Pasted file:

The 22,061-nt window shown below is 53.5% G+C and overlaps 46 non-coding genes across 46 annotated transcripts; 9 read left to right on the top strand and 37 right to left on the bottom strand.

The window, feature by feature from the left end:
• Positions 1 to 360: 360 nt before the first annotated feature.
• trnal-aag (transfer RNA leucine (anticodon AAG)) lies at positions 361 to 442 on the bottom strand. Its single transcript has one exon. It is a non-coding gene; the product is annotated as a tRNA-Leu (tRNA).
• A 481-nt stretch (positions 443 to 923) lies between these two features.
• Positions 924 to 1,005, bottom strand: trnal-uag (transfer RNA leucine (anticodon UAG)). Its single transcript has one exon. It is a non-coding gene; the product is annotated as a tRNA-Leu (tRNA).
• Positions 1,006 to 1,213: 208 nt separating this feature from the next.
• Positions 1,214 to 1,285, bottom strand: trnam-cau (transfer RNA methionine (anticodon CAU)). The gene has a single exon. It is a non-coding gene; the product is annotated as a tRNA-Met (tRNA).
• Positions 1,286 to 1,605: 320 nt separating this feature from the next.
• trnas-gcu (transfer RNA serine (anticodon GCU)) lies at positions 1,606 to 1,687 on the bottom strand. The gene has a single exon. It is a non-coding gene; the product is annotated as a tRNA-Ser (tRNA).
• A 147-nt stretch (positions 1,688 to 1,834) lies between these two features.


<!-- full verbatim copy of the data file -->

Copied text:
The 22,061-nt window shown below is 53.5% G+C and overlaps 46 non-coding genes across 46 annotated transcripts; 9 read left to right on the top strand and 37 right to left on the bottom strand.

The window, feature by feature from the left end:
• Positions 1 to 360: 360 nt before the first annotated feature.
• trnal-aag (transfer RNA leucine (anticodon AAG)) lies at positions 361 to 442 on the bottom strand. Its single transcript has one exon. It is a non-coding gene; the product is annotated as a tRNA-Leu (tRNA).
• A 481-nt stretch (positions 443 to 923) lies between these two features.
• Positions 924 to 1,005, bottom strand: trnal-uag (transfer RNA leucine (anticodon UAG)). Its single transcript has one exon. It is a non-coding gene; the product is annotated as a tRNA-Leu (tRNA).
• Positions 1,006 to 1,213: 208 nt separating this feature from the next.
• Positions 1,214 to 1,285, bottom strand: trnam-cau (transfer RNA methionine (anticodon CAU)). The gene has a single exon. It is a non-coding gene; the product is annotated as a tRNA-Met (tRNA).
• Positions 1,286 to 1,605: 320 nt separating this feature from the next.
• trnas-gcu (transfer RNA serine (anticodon GCU)) lies at positions 1,606 to 1,687 on the bottom strand. The gene has a single exon. It is a non-coding gene; the product is annotated as a tRNA-Ser (tRNA).
• A 147-nt stretch (positions 1,688 to 1,834) lies between these two features.